Meet KCDML’s new Audio Production Expert: Marvin Lyman

President of the Black Economic Union, Marvin Lyman is poised to mentor youth who participate in after-school programs offered by the Kansas City Digital Media Lab.

“The same access to high quality technology that’s available in suburban areas should also be present in urban areas,” Lyman tells KCDML AmeriCorps VISTA Angelica DeSimio. “We’ll work together to deliver a quality educational service to our young people.”

For Lyman, this position goes beyond giving suggestions to youth on how to record and edit content.

“If we as professionals, keep young people as our focus and intentionally create learning opportunities, we can transform the economic base of communities which are often forgotten about.”

With a head for business and a heart for growing the Kansas City community, Lyman will join KCDML’s Manager Andrea Ellis and Associate Marcus Brown to develop curriculum and build an audio production studio at the Southeast Branch of the Kansas City Public Library.

Lyman believes this partnership will begin to uplift urban and disenfranchised people, starting with the youth. “I applaud the Kansas City Public Library leadership for having the fortitude and heart to address (this) issue within the black and urban community in Kansas City.”

Interview highlights

On how Lyman got started in audio production

I was a Congressional Intern for the Senate Republican Conference in Washington D.C. back in 1996. The SRC had three difference departments: graphic art and design, radio production and television production. I was able to work in all three of those areas as a young college student. (I worked in) radio production, recording soundbytes, editing those and distributing them to radio stations across the country. When I moved back to Kansas City, I worked at Genesis School (link) and helped build their digital recording studio, taught radio production, and adapted the studio so we could record music, and generate greater interest in writing for the students.

On being described by a colleague

How would someone describe me? They would describe me as a conscientious person, caring about the community. I am a people person, I’m a servant, a devout father of two little girls. I’m a fighter of those who are disenfranchised, and of those who are often forgotten. If there’s something I believe in, I go after it. I’m very optimistic. I see the good in people, and I see the possibility in life.

Advice to people interested in audio production

I would challenge people to listen to talk radio. You get an awareness of how to carry on a conversation. Talk radio is live – you don’t get a do-over. Whatever mistakes you make, people hear you in your realest form. If you listen to those types of shows, you can begin to pick up on what preparation needs to take place before you get to the studio.  Young people think of going to the studio like, “I’m gonna go in and I’m gonna record.” There’s a lot of planning that goes into it – mentally, emotionally, and even mechanically when you’re writing down what you’re going to present. It’s one thing to be able to give information, it’s another thing to give it in a way that appeals to your audience.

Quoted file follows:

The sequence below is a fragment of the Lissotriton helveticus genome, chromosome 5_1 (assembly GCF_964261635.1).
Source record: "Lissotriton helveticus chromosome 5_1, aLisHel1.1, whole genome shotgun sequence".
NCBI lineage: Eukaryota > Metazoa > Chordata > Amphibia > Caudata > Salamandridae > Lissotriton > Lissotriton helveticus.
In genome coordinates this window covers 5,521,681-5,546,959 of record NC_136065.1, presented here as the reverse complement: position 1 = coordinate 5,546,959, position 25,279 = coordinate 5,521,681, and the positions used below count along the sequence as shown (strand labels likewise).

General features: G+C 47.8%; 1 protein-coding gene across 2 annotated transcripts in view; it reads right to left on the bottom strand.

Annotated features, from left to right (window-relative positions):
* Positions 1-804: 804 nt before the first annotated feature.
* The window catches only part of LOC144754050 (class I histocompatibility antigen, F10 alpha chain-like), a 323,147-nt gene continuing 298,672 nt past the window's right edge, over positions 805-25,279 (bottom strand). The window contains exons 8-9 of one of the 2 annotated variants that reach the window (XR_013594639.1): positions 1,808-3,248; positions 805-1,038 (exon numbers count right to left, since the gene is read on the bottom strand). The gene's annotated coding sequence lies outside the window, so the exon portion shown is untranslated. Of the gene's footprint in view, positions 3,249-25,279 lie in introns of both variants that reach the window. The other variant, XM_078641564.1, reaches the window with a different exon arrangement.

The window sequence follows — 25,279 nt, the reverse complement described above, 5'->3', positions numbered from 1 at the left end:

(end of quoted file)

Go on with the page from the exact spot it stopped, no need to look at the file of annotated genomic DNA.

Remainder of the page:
On people who inspire Lyman

I would be remiss if I didn’t mention Myron Fears from the Carter Broadcast Group. When I started working at Genesis School, he was very instrumental in teaching me about radio and music production. Another key figure would be DonJuan. DonJuan is one of the unsung music heroes in Kansas City. He has launched several careers, including TechN9ne and an integral figure in the 57th Street Rogue Dog Villains. I would go to his house, to his studios, and learn more about mixing music, trying to get the right quality of sound, determining the right kind of set up to get the right input. (I)t’s not just about editing, you’ve got to have something good to work with before you get to the editing stage of music and sound. It’s like baking a cake. You can’t start off with spoiled ingredients.

On Lyman’s background in mentoring

One of the things I learned at Genesis School was that if I wanted students to write better, I also needed them to read more. I needed them to not just read comic books, but books that contain substance – magazines, newspaper articles – things that related to modern happenings. To generate that interest, I had to offer them a caveat, which was music production. That allowed the students to do what they wanted to do, and to research. As they performed their research, then they could expand vocabulary skills, they could expand the topics they rapped about. It had a great effect on their total outlook. They saw that music was not just an art, but also could be a tool to address the needs within their community, and was a means for them to increase their knowledge.

On the relationship between digital media and youth

You look at how technology has changed and it’s remarkable. I went to the best high school in Kansas City – Lincoln Prep, but we didn’t have the Internet. I wasn’t exposed to the World Wide Web until I entered College at St. Cloud State University in Minnesota. My first teaching job was in Minnesota, and I was teaching 11th grade Advanced American Literature. The students we all surprised that I did not have Internet in high school, and I was just a few years older than they were.

The student’s role now is to be responsible with digital media, and to think of ways to do good with technology, to think of how to improve people’s lives; technology should be for making things better. Not easier per say, because we don’t want to lose our ability to decipher information, or to think critically. If we could reach out into communities here in Kansas City and address their needs, it would transform people’s lives for the better.